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Re: This could be a new one. Short to ground.

Post by DaveO430 » Tue Jun 12, 2018 1:06 pm

1anderlikj wrote:
Tue Jun 12, 2018 10:28 am

Update: pulled the dog bone fuse, battery disconnected. There is continuity between the top (battery post) and frame when I turn the key on. This should never happen, right?
Another update: the starter has continuity between the positive terminal and the frame. Battery is still out, key on, key off, starter button depressed, starter button released. Bad starter causing feedback to the voltage regulator circuit?
Yes there will be continuity between + & the frame, yes there will be continuity between the starter post and the frame. If there was no continuity to ground nothing would work.

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Re: This could be a new one. Short to ground.

Post by 1anderlikj » Tue Jun 12, 2018 1:35 pm

I did an update to my previous post which was responded to by Dave0430. How can I bypass my grounded exciter circuit, and is it even advisable without finding out why it grounded in the first place?

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Re: This could be a new one. Short to ground.

Post by DaveO430 » Tue Jun 12, 2018 7:23 pm

How have you determined the exciter circuit is grounded? You can't test it with an ohm meter without completely isolating it from the rest of the system. Does it have 12v disconnected from the alternator & with the key on or is blowing the ignition fuse?

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Re: This could be a new one. Short to ground.

Post by 1anderlikj » Tue Jun 12, 2018 9:36 pm

I took the battery out, took the alternator out, dogbone fuse removed, and still have continuity between the exciter circuit/positive battery cable and the ground. Here's a new piece of info: I found the blue wire with the black stripe (headlight, according to the label in the cover) behind the relay box has been hot, and the connections are crusty. I'm leaning toward a resistance problem, and a melted spot(s) inside the wiring harness. I disconnected all the connecters to the fairing area and the problem persists, so it's not a bulb filament completing the circuit. One test gave me continuity between the blu/blk wire and ground, which I couldn't replicate, maybe due to harness manipulation? I'm halfway tempted to just part the thing out unless I can find the bad spot AND blame the issue on a specific event, such as resistance. It might have gotten wet once in a connector, who knows?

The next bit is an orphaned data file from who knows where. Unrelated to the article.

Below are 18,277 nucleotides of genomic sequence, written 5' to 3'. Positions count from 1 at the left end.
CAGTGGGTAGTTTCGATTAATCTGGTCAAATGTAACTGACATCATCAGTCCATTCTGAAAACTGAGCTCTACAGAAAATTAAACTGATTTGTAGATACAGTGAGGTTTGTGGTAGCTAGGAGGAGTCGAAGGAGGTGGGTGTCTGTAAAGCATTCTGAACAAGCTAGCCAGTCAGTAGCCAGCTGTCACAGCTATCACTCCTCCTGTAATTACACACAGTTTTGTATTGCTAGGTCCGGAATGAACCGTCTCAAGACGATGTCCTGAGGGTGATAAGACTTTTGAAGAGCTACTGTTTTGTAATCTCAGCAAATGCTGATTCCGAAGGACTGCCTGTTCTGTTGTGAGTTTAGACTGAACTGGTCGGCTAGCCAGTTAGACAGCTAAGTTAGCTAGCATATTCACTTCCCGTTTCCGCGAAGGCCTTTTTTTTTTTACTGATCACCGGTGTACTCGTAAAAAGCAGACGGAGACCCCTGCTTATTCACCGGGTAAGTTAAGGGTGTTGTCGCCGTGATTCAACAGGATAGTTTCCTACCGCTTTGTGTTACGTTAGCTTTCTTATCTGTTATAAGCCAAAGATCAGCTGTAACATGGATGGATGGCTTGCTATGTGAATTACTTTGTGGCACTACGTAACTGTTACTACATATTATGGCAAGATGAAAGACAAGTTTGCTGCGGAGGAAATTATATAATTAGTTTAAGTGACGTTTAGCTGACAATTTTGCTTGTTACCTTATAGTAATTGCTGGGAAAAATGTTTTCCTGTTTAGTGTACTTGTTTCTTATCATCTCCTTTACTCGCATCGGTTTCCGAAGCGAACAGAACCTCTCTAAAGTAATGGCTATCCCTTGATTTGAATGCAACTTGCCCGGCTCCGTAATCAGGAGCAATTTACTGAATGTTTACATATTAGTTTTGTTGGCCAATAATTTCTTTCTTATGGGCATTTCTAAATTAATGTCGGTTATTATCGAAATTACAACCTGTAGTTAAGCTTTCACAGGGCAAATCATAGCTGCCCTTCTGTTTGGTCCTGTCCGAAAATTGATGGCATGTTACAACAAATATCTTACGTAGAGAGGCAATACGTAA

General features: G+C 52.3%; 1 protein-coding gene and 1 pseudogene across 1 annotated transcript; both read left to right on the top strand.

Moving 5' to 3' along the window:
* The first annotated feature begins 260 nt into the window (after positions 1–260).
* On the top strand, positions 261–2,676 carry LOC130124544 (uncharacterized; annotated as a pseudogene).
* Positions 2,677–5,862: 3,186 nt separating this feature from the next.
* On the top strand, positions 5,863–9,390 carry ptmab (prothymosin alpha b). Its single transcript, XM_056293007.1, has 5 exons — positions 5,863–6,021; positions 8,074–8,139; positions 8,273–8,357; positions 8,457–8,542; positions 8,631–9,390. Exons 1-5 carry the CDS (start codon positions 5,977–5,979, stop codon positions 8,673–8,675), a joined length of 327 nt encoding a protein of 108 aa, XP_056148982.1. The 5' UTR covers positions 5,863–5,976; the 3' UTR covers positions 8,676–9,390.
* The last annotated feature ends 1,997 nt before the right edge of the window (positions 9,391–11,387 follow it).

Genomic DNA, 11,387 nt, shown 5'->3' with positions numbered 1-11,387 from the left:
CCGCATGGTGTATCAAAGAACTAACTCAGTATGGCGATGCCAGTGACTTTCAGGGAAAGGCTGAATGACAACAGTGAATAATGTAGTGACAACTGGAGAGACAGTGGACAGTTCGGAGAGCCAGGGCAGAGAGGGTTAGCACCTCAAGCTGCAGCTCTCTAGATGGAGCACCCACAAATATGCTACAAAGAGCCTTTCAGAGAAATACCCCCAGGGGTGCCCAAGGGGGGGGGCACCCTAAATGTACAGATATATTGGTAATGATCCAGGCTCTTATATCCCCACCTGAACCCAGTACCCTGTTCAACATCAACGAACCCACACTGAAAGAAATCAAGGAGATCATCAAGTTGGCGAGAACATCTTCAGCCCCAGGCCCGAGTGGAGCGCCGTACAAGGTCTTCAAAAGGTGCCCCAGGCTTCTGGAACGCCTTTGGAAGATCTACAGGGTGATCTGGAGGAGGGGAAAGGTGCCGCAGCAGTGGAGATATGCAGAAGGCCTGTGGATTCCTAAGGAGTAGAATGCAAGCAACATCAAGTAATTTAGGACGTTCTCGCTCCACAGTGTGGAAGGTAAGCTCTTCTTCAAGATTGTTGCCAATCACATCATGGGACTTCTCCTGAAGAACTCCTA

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Re: This could be a new one. Short to ground.

Post by DaveO430 » Wed Jun 13, 2018 5:02 am

Anyone else want to give this a shot, I think we are trying to communicate in different languages?

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Re: This could be a new one. Short to ground.

Post by 1anderlikj » Wed Jun 13, 2018 7:46 am

I actually took a day off from work to get as far as I did yesterday, and used up the battery in my new multimeter running tests until I ran out of daylight. I will try installing the battery and run the tests as you describe them, then if I get the results I expect, start cutting open the wiring harness wrap. I noticed one solenoid is in the closed position; to the rear of the battery next to the rear master cylinder. I assume it is the reverse solenoid and only opens to disengage the mechanism until reversing is complete, but I can't find any troubleshooting chain that talks about it. If it's a factor, please let me know.

If there's another test I should try or specific method/procedure, I will attempt, until I run out of time. If I can't solve it in one more day of effort, I've exceeded the monetary value of the bike as far as the labor hours, batteries and alternators I've invested. I have no sentimental connection to the bike other than it's my first one; I can buy another one just like it, part out this one, take what's left to the recycling yard, and move on to my kitchen countertops that have been pushed back 2 weeks.

As far as I am concerned, the 1500 Goldwing is where it's at, more-so than the 1800. They should have updated the cassette player to digital and left the rest alone, just my opinion.

Thanks for everyone's suggestions so far.